Sunshine prevailed in south Texas with daytime temperature highs in the upper 60s to low 80s and overnight lows in the upper 40s to mid-60s. Fieldwork was active with fertilizer and herbicide applications in the Upper Coast. Producers in the Rio Grande Valley began planting alternative crops. Irrigation lake water is low and will be saved for the sugar cane crop. Cotton planted acres are expected to be significantly less compared to the previous year, mostly because of extremely dry growing conditions.

    Soggy fields in Kansas brought final harvesting to a standstill from recent beneficial snow and rainfall. Ginning continued even though the gin yards were muddy. According to local reports, a few thousand acres remained to be harvested. A couple of gins finished during the reporting period. Yields and grades were disappointing for producers. Many producers committed to grow sorghum next season in Kansas and in Oklahoma.

    West Texas

    Spot cotton trading was active. Supplies and producer offerings were moderate. Demand was good. Average local spot prices were steady. Producer interest in forward contracting was light. Trading of CCC-loan equities was slow. Foreign inquiries were light. Interest was best from China, Pakistan, and Turkey. The COVID-19 Pandemic continued to impact commodity markets and global cotton demand. Infection rates continued to pressure local medical institutions and resources. Vaccination distributions were underway for first and second doses.

    Unseasonably warm conditions prevailed with daytime highs in the upper 50s to low 80s and overnight temperatures in the low 20s to mid-50s. On January 30, gusty winds up to 60 miles per hour brought zero visibility conditions with blowing red dirt in Lubbock and surrounding locations. Fields were further dried, and erosion was a concern.

    Producers took advantage of the moisture from recent snow and began building rows. Fieldwork was interrupted again late in the period because a cold front entered the region and brought windy conditions. Final harvesting was underway in the Northern and Southern Low Plains. Ginning continued, but a few more gins finished for the season.

    Trading

    East Texas

    • In Texas, a lot containing a light volume of 2019-crop cotton, color 41 and 42, leaf 3-5, staple 38 and 39, mike 37-50, strength 29-33, uniformity 80-82, and 100 percent extraneous matter sold for around 65.00 cents per pound, FOB warehouse (compression charges not paid).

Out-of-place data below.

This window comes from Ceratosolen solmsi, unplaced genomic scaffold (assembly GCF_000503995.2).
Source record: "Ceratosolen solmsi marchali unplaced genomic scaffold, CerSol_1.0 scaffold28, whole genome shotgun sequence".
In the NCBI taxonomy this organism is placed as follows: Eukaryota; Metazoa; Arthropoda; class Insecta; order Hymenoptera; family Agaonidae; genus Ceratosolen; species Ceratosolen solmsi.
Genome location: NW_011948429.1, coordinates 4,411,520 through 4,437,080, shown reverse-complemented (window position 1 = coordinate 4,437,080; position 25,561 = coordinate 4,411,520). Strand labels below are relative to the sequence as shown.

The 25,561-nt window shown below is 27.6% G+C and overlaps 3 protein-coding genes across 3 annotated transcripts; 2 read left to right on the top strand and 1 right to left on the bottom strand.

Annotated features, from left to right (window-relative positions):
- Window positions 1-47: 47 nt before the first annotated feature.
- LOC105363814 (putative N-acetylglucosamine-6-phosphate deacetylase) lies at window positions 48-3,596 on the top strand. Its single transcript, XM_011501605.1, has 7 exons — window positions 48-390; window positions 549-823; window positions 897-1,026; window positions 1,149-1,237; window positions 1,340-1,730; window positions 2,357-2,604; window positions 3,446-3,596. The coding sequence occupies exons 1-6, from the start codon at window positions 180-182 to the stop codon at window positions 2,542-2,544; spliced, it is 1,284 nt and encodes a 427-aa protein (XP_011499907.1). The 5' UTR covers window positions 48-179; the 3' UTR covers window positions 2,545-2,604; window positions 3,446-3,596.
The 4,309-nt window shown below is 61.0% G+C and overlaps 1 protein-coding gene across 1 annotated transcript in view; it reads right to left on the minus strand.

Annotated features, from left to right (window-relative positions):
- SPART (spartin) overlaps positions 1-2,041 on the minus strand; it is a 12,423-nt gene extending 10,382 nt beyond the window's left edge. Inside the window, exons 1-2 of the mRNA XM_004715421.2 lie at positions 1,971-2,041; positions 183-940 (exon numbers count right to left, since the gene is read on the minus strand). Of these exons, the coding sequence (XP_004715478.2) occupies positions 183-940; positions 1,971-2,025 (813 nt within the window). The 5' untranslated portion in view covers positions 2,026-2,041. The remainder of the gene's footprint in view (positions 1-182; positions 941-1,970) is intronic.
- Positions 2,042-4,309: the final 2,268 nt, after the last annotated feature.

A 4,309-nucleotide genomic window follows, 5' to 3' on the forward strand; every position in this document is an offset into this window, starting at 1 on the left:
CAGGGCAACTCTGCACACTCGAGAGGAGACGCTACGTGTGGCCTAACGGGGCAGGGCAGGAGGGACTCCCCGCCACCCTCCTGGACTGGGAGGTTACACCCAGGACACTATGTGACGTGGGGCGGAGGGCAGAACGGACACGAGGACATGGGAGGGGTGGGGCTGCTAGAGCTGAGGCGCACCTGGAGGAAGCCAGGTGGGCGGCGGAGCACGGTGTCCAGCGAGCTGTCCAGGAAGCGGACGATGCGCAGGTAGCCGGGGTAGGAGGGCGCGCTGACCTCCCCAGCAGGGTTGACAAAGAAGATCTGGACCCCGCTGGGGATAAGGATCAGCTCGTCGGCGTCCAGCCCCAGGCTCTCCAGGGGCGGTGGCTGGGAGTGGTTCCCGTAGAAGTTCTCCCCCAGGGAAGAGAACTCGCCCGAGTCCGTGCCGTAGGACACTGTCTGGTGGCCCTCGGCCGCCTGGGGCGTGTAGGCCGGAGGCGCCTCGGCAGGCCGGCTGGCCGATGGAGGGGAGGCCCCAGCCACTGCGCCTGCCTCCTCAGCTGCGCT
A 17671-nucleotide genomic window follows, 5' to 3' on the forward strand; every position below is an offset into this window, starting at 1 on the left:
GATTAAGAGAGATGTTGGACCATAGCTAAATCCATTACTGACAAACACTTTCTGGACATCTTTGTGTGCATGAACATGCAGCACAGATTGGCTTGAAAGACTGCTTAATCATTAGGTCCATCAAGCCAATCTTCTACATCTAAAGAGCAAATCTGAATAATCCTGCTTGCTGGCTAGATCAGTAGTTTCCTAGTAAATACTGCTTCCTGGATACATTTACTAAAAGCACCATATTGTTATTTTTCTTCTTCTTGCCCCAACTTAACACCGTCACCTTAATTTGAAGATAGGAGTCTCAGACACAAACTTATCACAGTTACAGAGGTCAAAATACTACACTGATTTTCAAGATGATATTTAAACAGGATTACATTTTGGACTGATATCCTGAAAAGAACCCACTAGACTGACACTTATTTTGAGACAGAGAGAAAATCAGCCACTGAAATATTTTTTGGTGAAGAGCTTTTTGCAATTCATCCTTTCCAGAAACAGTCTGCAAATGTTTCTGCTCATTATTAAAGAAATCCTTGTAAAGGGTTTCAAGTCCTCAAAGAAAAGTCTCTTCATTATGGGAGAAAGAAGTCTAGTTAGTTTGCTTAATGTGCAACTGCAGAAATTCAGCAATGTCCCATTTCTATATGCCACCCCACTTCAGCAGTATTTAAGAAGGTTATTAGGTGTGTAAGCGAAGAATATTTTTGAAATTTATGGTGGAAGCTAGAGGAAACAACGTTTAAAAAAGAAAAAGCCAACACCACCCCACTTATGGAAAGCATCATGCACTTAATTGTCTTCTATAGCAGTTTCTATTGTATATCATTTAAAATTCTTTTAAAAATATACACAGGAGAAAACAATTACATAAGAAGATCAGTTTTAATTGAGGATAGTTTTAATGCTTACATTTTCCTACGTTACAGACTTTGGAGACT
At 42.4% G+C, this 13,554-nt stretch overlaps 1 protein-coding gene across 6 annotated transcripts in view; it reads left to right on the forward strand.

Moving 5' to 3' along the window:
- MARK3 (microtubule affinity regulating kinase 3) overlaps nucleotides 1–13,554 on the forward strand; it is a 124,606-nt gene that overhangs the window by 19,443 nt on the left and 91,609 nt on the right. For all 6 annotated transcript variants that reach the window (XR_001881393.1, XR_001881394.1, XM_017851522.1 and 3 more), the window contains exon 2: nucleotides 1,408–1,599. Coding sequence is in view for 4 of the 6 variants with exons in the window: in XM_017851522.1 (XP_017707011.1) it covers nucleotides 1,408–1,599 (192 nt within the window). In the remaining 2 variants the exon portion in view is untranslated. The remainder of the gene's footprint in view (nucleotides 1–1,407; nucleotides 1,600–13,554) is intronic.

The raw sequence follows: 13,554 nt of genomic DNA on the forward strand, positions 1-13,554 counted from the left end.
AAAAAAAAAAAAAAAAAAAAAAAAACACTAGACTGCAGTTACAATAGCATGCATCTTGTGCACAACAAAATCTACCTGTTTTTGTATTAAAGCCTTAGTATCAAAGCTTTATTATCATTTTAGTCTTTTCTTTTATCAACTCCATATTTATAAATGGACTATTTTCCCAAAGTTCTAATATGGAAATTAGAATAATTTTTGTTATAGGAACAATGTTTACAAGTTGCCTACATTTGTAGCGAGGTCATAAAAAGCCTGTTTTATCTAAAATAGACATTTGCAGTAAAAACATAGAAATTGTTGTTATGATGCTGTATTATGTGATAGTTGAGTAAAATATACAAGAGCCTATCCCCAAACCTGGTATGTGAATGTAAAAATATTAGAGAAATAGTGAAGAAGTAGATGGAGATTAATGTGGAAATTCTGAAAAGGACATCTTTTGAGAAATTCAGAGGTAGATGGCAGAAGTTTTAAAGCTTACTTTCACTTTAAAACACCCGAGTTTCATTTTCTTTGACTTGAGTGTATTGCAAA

• In Kansas, a heavy volume of color 21 and 31, leaf 2-4, staple 34 and 35, mike averaging 39.1, strength 27-32, and uniformity 79-81 sold for around 76.00 cents, FOB car/truck (compression charges not paid).
    • A light volume of color 32 and better, leaf mostly 4, staple 35, mike 34-48, strength 29-32, and uniformity 79-81 sold for around 72.75 cents, same terms as above.
    • In Oklahoma, a moderate volume of color 31, leaf 2-4, staple 35, mike 43-49, strength averaging 34.4, uniformity 79-82, and 25 percent extraneous matter sold for around 76.50 cents, same terms as above.
    • A light volume of CCC-loan equities traded for 19.25 to 23.75 cents.

    West Texas

    • Lots containing a heavy volume of color 31 and better, leaf 5 and better, staple 35 and longer, mike 35-49, strength 29-33, and uniformity 79-82 sold for 80.00 to 80.50 cents per pound, FOB car/truck (compression charges not paid).
    • A moderate volume of color 32 and better, leaf 2 and 3, staple 34 and longer, mike 35-43, strength 29-33, and uniformity 79-82 sold for around 75.75 cents, same terms as above.
    • A heavy volume containing color 31 and better, leaf 1 and 2, staple 33, mike averaging 43.8, strength 25-29, and uniformity 77-81 sold for around 73.25 cents, same terms as above.
    • A 2019-crop mixed lot containing a heavy volume of color 44 and better, leaf 2-4, staple 36 and 37, mike 35-48, strength 29-35, uniformity 77-83, and 50 percent extraneous matter sold for around 70.75 cents, same terms as above.
    • A light volume of CCC-loan equities traded for around 19.25 cents.

    Western Markets Regional Summary

    Desert Southwest (DSW)

    Spot cotton trading was active. Supplies and producer offerings were moderate, as ICE March futures continued in the 80 cents range. Demand was moderate. Average local spot prices were steady. Producers delivered previously contracted cotton to merchant and cooperative marketing pools. No domestic mill activity was reported. Foreign mill inquiries were good. The COVID-19 Pandemic continues to pressure worldwide economies and labor.